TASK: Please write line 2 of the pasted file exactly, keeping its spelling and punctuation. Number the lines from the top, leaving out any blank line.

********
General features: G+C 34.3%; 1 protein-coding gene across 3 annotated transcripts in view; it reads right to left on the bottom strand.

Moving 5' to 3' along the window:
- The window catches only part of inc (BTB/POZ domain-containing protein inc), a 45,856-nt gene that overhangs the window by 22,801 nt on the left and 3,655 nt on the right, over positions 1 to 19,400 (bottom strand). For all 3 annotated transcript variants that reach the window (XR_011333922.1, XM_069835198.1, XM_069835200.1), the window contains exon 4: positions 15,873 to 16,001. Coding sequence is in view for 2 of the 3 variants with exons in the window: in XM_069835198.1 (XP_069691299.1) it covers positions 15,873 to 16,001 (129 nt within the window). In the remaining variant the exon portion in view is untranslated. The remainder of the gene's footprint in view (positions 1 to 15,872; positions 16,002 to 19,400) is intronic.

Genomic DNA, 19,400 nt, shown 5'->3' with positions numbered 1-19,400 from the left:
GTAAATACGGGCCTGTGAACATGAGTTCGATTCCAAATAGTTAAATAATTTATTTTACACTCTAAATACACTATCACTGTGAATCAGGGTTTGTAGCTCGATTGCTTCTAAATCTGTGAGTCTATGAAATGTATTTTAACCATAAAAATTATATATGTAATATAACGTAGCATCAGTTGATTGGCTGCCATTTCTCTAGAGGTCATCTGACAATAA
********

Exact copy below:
Moving 5' to 3' along the window: